Lack of aged-care nurses affects quality of care

A chronic shortage of aged residential care nurses in the South is starting to affect the quality of care given to the elderly.

New Zealand as a whole and Otago and Southland in particular have experienced great difficulty in recruiting and retaining aged-care workers, due largely to Covid-19 border restrictions and staff leaving for other areas in the health system or migrating.

A report to be considered by the Southern District Health Board’s community and public health advisory committee on Monday warned that the effect of staffing shortages was beginning to be reflected in regular audits of aged-care residences.

"Facilities that have had excellent audits historically are receiving multiple findings of moderate (bordering on high) risk," acting planning, funding and population/public health executive director Rory Dowding said.

"Managers are receiving phone calls from both HealthCERT [the aged residential care system administrator] and auditors concerned about these findings."

At the end of October, five hospital-level aged residential care facilities reported 83 shifts without a registered nurse working on site, Mr Dowding said.

"While less than previous months, any shifts without a registered nurse on site is a concern."

The aged residential care sector recently had been granted an allocation of 300 spaces in managed isolation and quarantine for staff recruited from overseas, however, it was possible that welcome assistance could be offset by staff refusing to agree to mandatory Covid-19 vaccinations.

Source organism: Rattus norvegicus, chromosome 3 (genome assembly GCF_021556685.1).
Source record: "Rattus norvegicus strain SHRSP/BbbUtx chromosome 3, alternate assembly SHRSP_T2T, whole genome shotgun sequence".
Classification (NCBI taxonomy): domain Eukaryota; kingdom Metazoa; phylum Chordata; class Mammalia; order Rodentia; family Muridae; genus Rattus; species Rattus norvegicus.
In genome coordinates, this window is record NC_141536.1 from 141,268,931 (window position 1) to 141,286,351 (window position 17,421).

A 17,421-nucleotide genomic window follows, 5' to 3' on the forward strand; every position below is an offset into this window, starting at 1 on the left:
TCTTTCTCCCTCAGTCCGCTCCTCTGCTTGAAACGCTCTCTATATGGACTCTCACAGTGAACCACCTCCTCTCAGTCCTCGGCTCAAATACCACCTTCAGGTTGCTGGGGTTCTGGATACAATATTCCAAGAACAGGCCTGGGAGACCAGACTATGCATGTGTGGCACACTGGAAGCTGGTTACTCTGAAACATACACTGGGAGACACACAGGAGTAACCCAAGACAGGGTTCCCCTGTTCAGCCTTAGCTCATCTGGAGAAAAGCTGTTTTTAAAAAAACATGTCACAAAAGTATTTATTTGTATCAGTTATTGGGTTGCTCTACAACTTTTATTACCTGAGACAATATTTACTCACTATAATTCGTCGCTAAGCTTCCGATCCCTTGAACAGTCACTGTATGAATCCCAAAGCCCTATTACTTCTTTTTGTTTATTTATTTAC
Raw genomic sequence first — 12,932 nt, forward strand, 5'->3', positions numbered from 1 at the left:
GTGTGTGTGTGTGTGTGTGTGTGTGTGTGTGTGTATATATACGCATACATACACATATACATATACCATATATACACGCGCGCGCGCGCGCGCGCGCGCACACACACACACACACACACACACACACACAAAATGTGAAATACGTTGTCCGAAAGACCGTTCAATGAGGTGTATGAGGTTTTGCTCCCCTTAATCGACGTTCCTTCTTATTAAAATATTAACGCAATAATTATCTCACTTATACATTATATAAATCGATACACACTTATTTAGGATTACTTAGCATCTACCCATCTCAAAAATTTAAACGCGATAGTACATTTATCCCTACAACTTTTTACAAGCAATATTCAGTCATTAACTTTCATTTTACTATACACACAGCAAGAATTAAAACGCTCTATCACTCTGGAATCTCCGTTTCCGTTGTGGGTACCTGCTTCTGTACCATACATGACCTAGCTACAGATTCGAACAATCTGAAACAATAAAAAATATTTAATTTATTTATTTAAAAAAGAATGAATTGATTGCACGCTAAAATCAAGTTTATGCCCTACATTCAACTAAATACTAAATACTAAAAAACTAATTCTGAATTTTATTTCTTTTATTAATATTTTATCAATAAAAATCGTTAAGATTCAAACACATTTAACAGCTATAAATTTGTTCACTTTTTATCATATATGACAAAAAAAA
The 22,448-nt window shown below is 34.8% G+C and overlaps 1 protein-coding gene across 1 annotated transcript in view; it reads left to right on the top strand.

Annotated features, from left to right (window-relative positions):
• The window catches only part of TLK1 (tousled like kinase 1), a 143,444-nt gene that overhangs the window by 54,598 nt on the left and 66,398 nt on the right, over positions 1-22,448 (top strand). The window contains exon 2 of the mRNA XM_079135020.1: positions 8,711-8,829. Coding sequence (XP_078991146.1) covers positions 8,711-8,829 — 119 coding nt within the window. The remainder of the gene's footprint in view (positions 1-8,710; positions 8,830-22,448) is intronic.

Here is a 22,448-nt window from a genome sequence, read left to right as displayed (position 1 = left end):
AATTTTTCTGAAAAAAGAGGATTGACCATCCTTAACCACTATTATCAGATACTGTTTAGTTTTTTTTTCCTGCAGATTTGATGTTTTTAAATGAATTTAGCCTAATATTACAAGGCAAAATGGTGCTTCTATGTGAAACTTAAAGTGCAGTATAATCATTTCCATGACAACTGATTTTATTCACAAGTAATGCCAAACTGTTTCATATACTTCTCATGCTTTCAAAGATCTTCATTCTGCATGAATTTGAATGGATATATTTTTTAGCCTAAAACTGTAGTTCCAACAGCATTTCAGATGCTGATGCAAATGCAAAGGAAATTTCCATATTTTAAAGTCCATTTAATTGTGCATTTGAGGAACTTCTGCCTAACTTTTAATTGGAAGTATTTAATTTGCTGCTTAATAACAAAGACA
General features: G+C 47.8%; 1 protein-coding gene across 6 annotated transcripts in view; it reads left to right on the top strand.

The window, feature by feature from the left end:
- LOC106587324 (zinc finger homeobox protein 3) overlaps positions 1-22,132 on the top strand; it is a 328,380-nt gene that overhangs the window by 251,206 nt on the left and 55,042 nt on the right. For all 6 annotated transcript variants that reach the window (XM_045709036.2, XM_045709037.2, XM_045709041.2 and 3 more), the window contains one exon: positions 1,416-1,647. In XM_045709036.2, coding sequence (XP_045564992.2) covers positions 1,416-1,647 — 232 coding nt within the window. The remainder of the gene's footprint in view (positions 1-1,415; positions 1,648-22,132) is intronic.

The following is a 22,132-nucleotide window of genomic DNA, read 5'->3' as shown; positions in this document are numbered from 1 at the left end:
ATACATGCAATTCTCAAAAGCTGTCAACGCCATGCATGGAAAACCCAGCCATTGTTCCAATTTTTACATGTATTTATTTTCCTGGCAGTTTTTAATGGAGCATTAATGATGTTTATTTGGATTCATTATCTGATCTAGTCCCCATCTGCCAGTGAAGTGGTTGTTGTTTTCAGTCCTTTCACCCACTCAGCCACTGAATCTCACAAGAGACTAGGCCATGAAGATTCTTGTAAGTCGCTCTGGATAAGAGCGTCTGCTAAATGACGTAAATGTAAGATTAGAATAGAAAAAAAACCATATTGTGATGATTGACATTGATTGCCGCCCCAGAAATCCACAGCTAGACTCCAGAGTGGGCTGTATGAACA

"The sector is also concerned about the effect the settlement of the New Zealand Nurses Organisation/DHB employment collective agreement will have on their already fragile workforce," Mr Dowding said.

"This further increases the disparity between DHB nurses and others in the health sector, especially in aged residential care and home and community support services."

In September, the SDHB set up a six-month programme to recruit internationally qualified nurses living in Otago and Southland but not practising.

"To date, the programme has made contact with up to 150 internationally qualified nurses," Mr Dowding said.

"Approximately 70 candidates are being actively case-managed at present, and a small but increasing number of contacts have been received from internationally qualified nurses located in other regions who are prepared to move to Southern [DHB] to work as registered nurses in aged residential care.

"There are also a number of nurses based overseas who have made contact with the programme."

It was hoped an initial group of candidates would meet Nursing Council standards and would be able to enrol in a bridging course at Otago Polytechnic scheduled for March, Mr Dowding said.

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